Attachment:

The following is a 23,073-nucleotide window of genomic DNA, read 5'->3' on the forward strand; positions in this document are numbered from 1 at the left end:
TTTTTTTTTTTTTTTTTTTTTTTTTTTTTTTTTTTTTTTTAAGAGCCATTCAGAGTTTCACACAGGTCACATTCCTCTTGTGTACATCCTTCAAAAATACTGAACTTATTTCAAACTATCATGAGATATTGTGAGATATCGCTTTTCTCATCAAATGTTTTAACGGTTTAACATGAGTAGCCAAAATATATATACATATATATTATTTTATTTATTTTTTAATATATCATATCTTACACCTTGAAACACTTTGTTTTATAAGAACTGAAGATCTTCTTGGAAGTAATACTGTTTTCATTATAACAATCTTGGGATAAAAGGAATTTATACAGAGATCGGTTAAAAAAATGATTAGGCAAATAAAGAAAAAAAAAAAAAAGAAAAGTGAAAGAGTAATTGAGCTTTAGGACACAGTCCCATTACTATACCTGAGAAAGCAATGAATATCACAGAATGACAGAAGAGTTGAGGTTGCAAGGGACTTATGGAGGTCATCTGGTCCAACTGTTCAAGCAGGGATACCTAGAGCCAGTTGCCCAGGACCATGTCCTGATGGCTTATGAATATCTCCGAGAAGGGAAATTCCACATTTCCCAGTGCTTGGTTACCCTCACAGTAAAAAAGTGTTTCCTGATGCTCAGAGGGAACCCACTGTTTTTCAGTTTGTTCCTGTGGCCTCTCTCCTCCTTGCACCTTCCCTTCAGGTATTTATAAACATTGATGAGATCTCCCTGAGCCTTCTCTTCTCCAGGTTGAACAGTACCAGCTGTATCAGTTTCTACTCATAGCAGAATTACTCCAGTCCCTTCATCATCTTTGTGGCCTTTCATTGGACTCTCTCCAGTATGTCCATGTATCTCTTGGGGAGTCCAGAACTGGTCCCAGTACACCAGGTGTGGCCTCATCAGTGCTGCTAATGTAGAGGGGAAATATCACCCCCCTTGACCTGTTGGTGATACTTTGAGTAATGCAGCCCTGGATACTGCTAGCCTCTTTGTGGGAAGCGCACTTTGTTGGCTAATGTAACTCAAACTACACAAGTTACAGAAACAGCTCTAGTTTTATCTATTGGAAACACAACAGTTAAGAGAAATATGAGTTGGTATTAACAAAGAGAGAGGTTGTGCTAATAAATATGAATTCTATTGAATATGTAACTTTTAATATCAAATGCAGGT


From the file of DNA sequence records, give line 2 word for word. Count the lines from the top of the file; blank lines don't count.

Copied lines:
TTTTTTTTTTTTTTTTTTTTTTTTTTTTTTTTTTTTTTTTAAGAGCCATTCAGAGTTTCACACAGGTCACATTCCTCTTGTGTACATCCTTCAAAAATACTGAACTTATTTCAAACTATCATGAGATATTGTGAGATATCGCTTTTCTCATCAAATGTTTTAACGGTTTAACATGAGTAGCCAAAATATATATACATATATATTATTTTATTTATTTTTTAATATATCATATCTTACACCTTGAAACACTTTGTTTTATAAGAACTGAAGATCTTCTTGGAAGTAATACTGTTTTCATTATAACAATCTTGGGATAAAAGGAATTTATACAGAGATCGGTTAAAAAAATGATTAGGCAAATAAAGAAAAAAAAAAAAAAGAAAAGTGAAAGAGTAATTGAGCTTTAGGACACAGTCCCATTACTATACCTGAGAAAGCAATGAATATCACAGAATGACAGAAGAGTTGAGGTTGCAAGGGACTTATGGAGGTCATCTGGTCCAACTGTTCAAGCAGGGATACCTAGAGCCAGTTGCCCAGGACCATGTCCTGATGGCTTATGAATATCTCCGAGAAGGGAAATTCCACATTTCCCAGTGCTTGGTTACCCTCACAGTAAAAAAGTGTTTCCTGATGCTCAGAGGGAACCCACTGTTTTTCAGTTTGTTCCTGTGGCCTCTCTCCTCCTTGCACCTTCCCTTCAGGTATTTATAAACATTGATGAGATCTCCCTGAGCCTTCTCTTCTCCAGGTTGAACAGTACCAGCTGTATCAGTTTCTACTCATAGCAGAATTACTCCAGTCCCTTCATCATCTTTGTGGCCTTTCATTGGACTCTCTCCAGTATGTCCATGTATCTCTTGGGGAGTCCAGAACTGGTCCCAGTACACCAGGTGTGGCCTCATCAGTGCTGCTAATGTAGAGGGGAAATATCACCCCCCTTGACCTGTTGGTGATACTTTGAGTAATGCAGCCCTGGATACTGCTAGCCTCTTTGTGGGAAGCGCACTTTGTTGGCTAATGTAACTCAAACTACACAAGTTACAGAAACAGCTCTAGTTTTATCTATTGGAAACACAACAGTTAAGAGAAATATGAGTTGGTATTAACAAAGAGAGAGGTTGTGCTAATAAATATGAATTCTATTGAATATGTAACTTTTAATATCAAATGCAGGT